Here's another example of Scorsese's innovative means of creating his movie… when the movie was finally finished it ran into a huge stumbling block. Because of the violent sequence at the end, which originally involved a lot of brightly-colored blood, the MPAA threatened to slap the movie with an X-rating—which would kill any possibility for a wide release, although the X-rating didn't become synonymous with (Travis' favorite) porno movies until the 1980's.
Cleverly, Scorsese decided to de-saturate the color in the massacre sequence so the blood would look less bloody, getting the MPAA to lower the rating down to an R. Scorsese said he actually considered the de-saturation an improvement over the more brightly colored blood, and the original not-de-saturated version doesn't exist anymore.
Bernard Hermann's score for Taxi Driver is weirdly romantic. It sounds kind of like Charles Mingus' jazz album, The Black Saint and the Sinner Lady, with lots of sexy saxophones evoking passionate love.
This is definitely ironic, given that Taxi Driver is about the opposite—it's about a guy who can't connect and have that sort of intense romance (or any kind of human connection, for that matter).
Suddenly, though, Hermann will inject into this romantic score some tight, ominous drums striking over and over and ending with a dark cymbal crash. It punctures the whole romantic mood with the intrusion of something violent and foreboding—like the violence of New York breaking out under these deceitful neon lights.
Music writer Robert Barnett writes,
First impressions of this score centre on the sleazily seductive side of the music. It is only with repeat hearings that other dimensions float to the surface. There are plenty of obsidian undercurrents and nightmare subterranean seas in this work. There is a certain maniacally driven quality to the music and strata of despair and catastrophe.
Also, the record Sport puts on in the uber-ominous Sport/Iris dancing scene has Hermann's soundtrack on it. This helps highlight the fact that Sport is using a verbal veil of romance to hide the obvious truth of the situation. He's not really in love with Iris or anything like that—he's a child-predator, an exploiter of the very worst kind.
Bernard Hermann died right after finishing the score. In fact, he originally said he didn't want to do it because he didn't do music for "car movies." He didn't really get that Taxi Driver wasn't a "car movie" like the way the Fast and the Furious movies are until he actually saw it.
Prior to writing Taxi Driver's score, Hermann had a pretty distinguished career, writing the scores for Orson Welles' Citizen Kane (often considered the greatest movie of all time), and Alfred Hitchcock's Vertigo, Psycho, The Birds, and North by Northwest (along with other Hitchcock movies).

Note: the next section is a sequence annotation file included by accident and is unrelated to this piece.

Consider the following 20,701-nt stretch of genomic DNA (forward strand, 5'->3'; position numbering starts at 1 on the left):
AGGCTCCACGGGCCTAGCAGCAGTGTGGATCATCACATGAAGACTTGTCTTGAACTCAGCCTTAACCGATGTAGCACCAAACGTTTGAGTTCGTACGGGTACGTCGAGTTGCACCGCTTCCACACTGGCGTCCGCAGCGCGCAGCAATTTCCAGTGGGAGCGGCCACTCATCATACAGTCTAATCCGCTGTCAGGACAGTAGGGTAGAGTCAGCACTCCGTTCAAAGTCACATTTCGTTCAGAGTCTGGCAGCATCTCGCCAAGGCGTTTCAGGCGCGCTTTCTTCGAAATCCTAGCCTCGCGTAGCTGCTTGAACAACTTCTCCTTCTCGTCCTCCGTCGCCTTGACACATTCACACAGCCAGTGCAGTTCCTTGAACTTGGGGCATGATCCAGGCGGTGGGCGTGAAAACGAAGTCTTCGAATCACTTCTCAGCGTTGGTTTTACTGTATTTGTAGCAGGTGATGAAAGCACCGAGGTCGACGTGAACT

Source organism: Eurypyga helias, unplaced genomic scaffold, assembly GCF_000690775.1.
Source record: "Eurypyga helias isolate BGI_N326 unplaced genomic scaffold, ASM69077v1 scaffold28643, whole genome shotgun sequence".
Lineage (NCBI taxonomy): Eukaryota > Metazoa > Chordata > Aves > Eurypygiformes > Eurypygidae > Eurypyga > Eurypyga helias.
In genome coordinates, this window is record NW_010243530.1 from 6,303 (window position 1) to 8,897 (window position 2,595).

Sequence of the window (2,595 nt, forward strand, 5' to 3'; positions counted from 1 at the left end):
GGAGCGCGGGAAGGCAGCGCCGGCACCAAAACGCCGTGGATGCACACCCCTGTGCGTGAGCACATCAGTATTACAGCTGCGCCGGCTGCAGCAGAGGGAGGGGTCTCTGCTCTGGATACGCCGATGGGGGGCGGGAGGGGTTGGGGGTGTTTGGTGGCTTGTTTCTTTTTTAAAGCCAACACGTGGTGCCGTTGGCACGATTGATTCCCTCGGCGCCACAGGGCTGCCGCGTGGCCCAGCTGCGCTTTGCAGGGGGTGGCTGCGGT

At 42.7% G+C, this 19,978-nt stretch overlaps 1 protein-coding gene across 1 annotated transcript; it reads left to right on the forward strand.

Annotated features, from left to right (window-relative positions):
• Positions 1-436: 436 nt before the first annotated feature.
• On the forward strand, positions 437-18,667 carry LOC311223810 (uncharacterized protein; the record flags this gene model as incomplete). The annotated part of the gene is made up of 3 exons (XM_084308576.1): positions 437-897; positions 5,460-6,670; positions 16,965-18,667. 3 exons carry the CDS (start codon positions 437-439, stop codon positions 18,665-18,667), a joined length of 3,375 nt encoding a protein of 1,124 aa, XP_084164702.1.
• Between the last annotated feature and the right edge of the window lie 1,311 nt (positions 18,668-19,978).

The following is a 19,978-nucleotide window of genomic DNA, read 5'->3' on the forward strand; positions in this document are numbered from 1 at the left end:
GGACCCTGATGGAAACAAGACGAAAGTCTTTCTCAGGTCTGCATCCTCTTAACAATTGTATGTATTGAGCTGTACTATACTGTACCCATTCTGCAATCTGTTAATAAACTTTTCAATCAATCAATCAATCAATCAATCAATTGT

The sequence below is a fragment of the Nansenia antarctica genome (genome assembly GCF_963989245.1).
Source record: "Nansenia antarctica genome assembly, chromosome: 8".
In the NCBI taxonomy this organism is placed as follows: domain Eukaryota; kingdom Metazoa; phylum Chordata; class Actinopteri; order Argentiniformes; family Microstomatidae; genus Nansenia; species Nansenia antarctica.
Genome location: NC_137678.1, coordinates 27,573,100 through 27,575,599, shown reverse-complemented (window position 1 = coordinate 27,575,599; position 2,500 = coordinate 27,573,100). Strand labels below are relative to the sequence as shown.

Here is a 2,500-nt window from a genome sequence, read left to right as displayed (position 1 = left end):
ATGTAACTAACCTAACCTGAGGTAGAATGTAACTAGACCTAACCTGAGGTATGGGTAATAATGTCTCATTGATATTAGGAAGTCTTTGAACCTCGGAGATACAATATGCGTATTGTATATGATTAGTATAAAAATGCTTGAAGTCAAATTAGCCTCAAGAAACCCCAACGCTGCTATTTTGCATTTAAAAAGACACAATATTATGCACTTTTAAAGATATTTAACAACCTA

The score also features the song "Late for the Sky" by Jackson Browne, during the scene where Travis is watching American Bandstand on TV. It contains lyrics about loneliness and post-breakup malaise, like "How long have I been drifting?" This perfectly fits with Travis' feelings, especially when you apply them to his attempt to get with Betsy. Like Hermann's score, it's got a tender dimension to it that doesn't quite mesh with Travis' extreme rage—so it's a little ironic besides.
Taxi Driver is a favorite of movie lovers, casual movie fans, and crazy people.
The story of a guy who wants to eliminate all the "scum" from the city, and embarks on a scheme of violent self-development, naturally is going to appeal to a fair amount of troubled people—like John Hinckley Jr., who became obsessed with Jodi Foster from Taxi Driver, and attempted to assassinate President Reagan in order to impress her. People like Hinckley miss the irony of the ending—it looks like Travis Bickle basically got away with a massacre, and was hailed as a hero because he happened to kill the "right" people. Of course, this is really a social critique, not the exaltation of vigilante justice.
It would be wrong to think that this is a movie that caters mainly to crazy people, though. After all, it placed at #5 on Sight and Sound's directors poll of the greatest movies of all time. It has distinguished fans like Quentin Tarantino (like Scorsese, a fan of artful cinematic violence) who called it the greatest "first person" study of a character in the history of movies.
Instead of trying to identify with Travis Bickle, plenty of Taxi Driver fans simply appreciate the way his character is portrayed and sympathize with the plight of similarly troubled people—while still strongly disapproving of murder.